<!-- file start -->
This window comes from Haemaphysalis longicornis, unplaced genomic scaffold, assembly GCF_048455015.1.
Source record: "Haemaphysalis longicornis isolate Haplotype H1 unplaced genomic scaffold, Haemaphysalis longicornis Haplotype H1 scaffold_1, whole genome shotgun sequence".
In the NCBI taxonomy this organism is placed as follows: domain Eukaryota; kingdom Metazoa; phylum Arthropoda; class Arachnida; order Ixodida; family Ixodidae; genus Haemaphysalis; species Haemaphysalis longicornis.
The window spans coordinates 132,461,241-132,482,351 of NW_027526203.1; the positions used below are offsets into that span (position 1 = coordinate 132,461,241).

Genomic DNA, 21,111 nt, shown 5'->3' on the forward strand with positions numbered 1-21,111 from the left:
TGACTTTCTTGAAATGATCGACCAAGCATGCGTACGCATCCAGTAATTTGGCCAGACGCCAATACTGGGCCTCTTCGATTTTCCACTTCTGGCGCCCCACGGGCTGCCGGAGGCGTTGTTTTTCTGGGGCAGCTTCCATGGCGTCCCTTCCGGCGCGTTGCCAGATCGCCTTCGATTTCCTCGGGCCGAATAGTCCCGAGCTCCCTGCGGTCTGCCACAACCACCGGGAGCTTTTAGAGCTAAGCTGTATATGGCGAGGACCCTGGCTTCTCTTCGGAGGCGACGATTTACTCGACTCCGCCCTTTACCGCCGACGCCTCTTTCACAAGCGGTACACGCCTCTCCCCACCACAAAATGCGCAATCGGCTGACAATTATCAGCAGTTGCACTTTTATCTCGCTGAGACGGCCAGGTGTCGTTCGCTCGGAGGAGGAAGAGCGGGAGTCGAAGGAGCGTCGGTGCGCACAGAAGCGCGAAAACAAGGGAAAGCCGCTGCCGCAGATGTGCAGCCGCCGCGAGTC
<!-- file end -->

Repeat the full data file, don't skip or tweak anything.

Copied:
This window comes from Haemaphysalis longicornis, unplaced genomic scaffold, assembly GCF_048455015.1.
Source record: "Haemaphysalis longicornis isolate Haplotype H1 unplaced genomic scaffold, Haemaphysalis longicornis Haplotype H1 scaffold_1, whole genome shotgun sequence".
In the NCBI taxonomy this organism is placed as follows: domain Eukaryota; kingdom Metazoa; phylum Arthropoda; class Arachnida; order Ixodida; family Ixodidae; genus Haemaphysalis; species Haemaphysalis longicornis.
The window spans coordinates 132,461,241-132,482,351 of NW_027526203.1; the positions used below are offsets into that span (position 1 = coordinate 132,461,241).

Genomic DNA, 21,111 nt, shown 5'->3' on the forward strand with positions numbered 1-21,111 from the left:
TGACTTTCTTGAAATGATCGACCAAGCATGCGTACGCATCCAGTAATTTGGCCAGACGCCAATACTGGGCCTCTTCGATTTTCCACTTCTGGCGCCCCACGGGCTGCCGGAGGCGTTGTTTTTCTGGGGCAGCTTCCATGGCGTCCCTTCCGGCGCGTTGCCAGATCGCCTTCGATTTCCTCGGGCCGAATAGTCCCGAGCTCCCTGCGGTCTGCCACAACCACCGGGAGCTTTTAGAGCTAAGCTGTATATGGCGAGGACCCTGGCTTCTCTTCGGAGGCGACGATTTACTCGACTCCGCCCTTTACCGCCGACGCCTCTTTCACAAGCGGTACACGCCTCTCCCCACCACAAAATGCGCAATCGGCTGACAATTATCAGCAGTTGCACTTTTATCTCGCTGAGACGGCCAGGTGTCGTTCGCTCGGAGGAGGAAGAGCGGGAGTCGAAGGAGCGTCGGTGCGCACAGAAGCGCGAAAACAAGGGAAAGCCGCTGCCGCAGATGTGCAGCCGCCGCGAGTC